In another example, some users find themselves stuck with certain ISPs like Xfinity or AT&T because it’s the only viable service for their area. Even when the customers feel wronged, they have no other alternatives so they begrudgingly maintain service until another option becomes available.
The story’s moral is that if you deceive someone and they have an alternative, they’ll bounce to a competitor. And if your service is a pain to cancel, that seals the deal.
People feel more deceived by Delta than any other brand
Delta, and many other airlines, use a “modular pricing model,” which is just a sneaky way of trying to sell you things you don’t want or need, as well as a justification for their gratuitous inclusion of junk fees.
This screenshot was taken while attempting to book a flight from South Bend to San Jose. Upon selecting a flight and seating option, you’re presented with the pop-up seen above where the largest navigation element (i.e., the red button that reads “Move to Main”) upgrades your seating for an additional fee, adding services that should be rightfully included with any flight.
This is one of two examples we feel are firm examples of a deceptive pattern.
CNN was rated as the second most deceptive pattern
After a few tireless moments of searching LinkedIn for posts explicitly calling out “dark patterns,” we found this example.
The above shows a tactic that CNN used until recently where the classic “X” UI element that we understand allows us to close something also constituted an agreement to their ToS.
This is the second example we also feel depicts a clear example of deceptive design. With that said, the consequences are arguably less severe than the direct, financial impact that can result from deceptive designs, as with Delta pictured above.
37.5% of respondents feel TurboTax’s constant ads to upgrade are partially deceptive
The most common subset of topics found when searching TurboTax relates to pricing, as the company offers several tiers of paid services for different earning and employment situations.
However, our example focused on one specific, recent instance: their ad for TurboTax MAX that pops up for users multiple times while filing returns.
With this example, we firmly believe that this is one of two cases best described as “somewhat deceptive” over the “certainly deceptive” or “not deceptive” options.
The design attempts to frame MAX as a superior offering, with five purple checks more than without. It is easy to decline the offering, but the pop appears frequently.
Assuming the service does as described, it would be a valuable add-on for some users. At the same time, most identity theft services simply monitor for instances when a social security number appears during a credit check or when a new account is opened with that number attached.
The free version of Credit Karma does the same thing for free and mostly in real-time.
32.% don’t feel Dotloop uses deceptive designs; 29.1% feel its partially deceptive
The screenshot we provided from the real estate transaction management platform, Dotloop, shows a simple pop-up that appears after a user signs a document and isn’t logged in with an account.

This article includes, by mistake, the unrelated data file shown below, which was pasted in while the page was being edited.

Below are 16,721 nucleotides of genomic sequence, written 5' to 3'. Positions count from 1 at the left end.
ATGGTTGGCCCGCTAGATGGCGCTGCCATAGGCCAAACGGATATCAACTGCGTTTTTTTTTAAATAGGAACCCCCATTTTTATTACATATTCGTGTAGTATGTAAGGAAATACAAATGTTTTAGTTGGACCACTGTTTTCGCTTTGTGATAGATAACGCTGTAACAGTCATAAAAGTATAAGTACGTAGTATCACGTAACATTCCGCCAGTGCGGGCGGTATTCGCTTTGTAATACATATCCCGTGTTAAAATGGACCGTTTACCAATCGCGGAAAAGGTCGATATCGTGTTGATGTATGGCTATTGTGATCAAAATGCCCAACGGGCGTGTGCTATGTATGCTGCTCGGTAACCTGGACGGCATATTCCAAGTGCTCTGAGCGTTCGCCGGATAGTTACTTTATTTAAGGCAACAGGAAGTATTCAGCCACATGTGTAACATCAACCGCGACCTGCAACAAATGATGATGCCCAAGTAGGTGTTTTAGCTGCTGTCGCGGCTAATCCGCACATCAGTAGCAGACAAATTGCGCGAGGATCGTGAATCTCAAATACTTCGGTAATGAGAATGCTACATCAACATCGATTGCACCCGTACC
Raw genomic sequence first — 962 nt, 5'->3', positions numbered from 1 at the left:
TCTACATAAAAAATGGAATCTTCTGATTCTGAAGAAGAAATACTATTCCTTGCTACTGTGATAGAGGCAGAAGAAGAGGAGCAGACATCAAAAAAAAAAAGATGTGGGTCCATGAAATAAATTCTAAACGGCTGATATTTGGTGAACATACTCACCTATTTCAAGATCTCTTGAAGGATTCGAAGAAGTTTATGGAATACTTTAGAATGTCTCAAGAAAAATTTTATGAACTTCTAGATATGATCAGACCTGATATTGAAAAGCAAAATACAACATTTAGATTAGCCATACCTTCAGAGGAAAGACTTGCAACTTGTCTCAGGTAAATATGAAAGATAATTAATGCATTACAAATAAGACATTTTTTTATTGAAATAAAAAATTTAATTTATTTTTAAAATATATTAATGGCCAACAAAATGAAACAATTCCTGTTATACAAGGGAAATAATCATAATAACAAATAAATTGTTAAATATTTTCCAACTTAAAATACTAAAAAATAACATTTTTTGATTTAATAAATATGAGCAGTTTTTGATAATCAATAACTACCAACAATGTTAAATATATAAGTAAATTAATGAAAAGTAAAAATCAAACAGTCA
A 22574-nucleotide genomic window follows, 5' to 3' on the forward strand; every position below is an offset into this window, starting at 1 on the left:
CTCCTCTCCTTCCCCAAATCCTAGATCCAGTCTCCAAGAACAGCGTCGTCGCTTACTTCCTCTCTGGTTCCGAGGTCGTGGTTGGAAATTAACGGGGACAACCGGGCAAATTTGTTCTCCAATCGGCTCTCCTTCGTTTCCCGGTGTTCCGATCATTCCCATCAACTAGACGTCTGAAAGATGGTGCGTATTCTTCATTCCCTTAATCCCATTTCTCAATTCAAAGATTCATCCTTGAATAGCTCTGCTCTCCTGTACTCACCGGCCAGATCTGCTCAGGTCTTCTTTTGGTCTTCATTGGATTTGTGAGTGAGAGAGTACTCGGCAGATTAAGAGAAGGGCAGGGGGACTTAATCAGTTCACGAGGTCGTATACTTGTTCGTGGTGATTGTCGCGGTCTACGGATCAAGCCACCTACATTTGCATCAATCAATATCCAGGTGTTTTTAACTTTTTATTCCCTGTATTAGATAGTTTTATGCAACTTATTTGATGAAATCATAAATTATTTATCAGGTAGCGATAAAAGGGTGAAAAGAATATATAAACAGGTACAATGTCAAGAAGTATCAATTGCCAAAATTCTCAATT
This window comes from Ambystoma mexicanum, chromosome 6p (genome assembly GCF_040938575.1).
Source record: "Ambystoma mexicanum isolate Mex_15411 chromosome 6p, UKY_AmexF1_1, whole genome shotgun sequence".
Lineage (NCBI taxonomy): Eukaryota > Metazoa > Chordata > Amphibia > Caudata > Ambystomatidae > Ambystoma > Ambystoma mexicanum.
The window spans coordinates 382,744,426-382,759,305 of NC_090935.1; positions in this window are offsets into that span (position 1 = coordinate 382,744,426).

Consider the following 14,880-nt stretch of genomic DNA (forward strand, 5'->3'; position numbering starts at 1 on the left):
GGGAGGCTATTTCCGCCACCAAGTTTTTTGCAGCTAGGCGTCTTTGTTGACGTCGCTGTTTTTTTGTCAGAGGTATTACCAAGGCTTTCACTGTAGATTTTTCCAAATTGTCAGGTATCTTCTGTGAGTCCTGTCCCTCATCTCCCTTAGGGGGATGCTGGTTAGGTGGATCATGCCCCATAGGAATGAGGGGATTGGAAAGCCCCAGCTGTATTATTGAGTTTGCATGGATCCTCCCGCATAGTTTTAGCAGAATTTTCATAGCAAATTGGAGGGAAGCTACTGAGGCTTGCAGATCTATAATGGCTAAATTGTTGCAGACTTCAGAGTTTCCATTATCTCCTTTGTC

While some of these examples are much clearer when a video is used to demonstrate multiple steps, but here, hitting “Skip” completes the process with no further solicitation.
Though it is a little unclear, selecting any or all of the options presented with put you in contact with a third-party “trusted” by Dotloop. However, these are things that some users may need, so we consider this mostly not deceptive while acknowledging a solid argument could be made for being slightly deceptive.
Unlike TurboTax, they leave you alone once you decline (or skip) – this pop-up may be toggled off indefinitely when a user is logged in with a free account.
23.5% don’t believe Spotify uses deceptive patterns for users trying to downgrade service; 41.6% feel Spotify’s methods are slightly deceptive
After all these years, Spotify still isn’t perfect, but it has truly set the bar for on-demand music streaming and continues to operate as a well-liked service.
Spotify does require a few layers of steps and scrolling through a portion where it essentially bargains with you, kind of like the start of a bad romantic break-up, but without the theatrics that sometimes follows.
While 41.6% find this example partially deceptive – and 13.3% undoubtedly deceptive – the information is helpful to some, such as those who loathe commercials. Moreover, once you’ve scrolled through the debriefing on how your account will change, the process completes without additional pleading.
We feel Spotify’s downgrade/cancellation process isn’t an example of deceptive design since the process is mostly straightforward and can be completed in less than a minute.
Still, we understand some loathe lengthy cancellation processes the same as those who despise commercials, so we feel it is vital to acknowledge how some perceive these processes.
To learn more about the specifics of our methodology and the questions we used, read our methodology document here.
Beating back deception is everyone’s responsibility
Some businesses purposely use these patterns to nickel and dime their customers for their own benefit. We’re not pointing any fingers; instead, we’ll just remind you to scroll up and re-read the mentions of Delta.
Of course, some of these designs aren’t necessarily intentional, as if some product manager behind the scenes is maniacally laughing as they order designers to perform evil acts of deception.
Whether something is genuinely a deceptive pattern or not, perception governs how people react. As such, all businesses need to consider how some will interpret designs, or they may find themselves in a position where they have no users to worry about!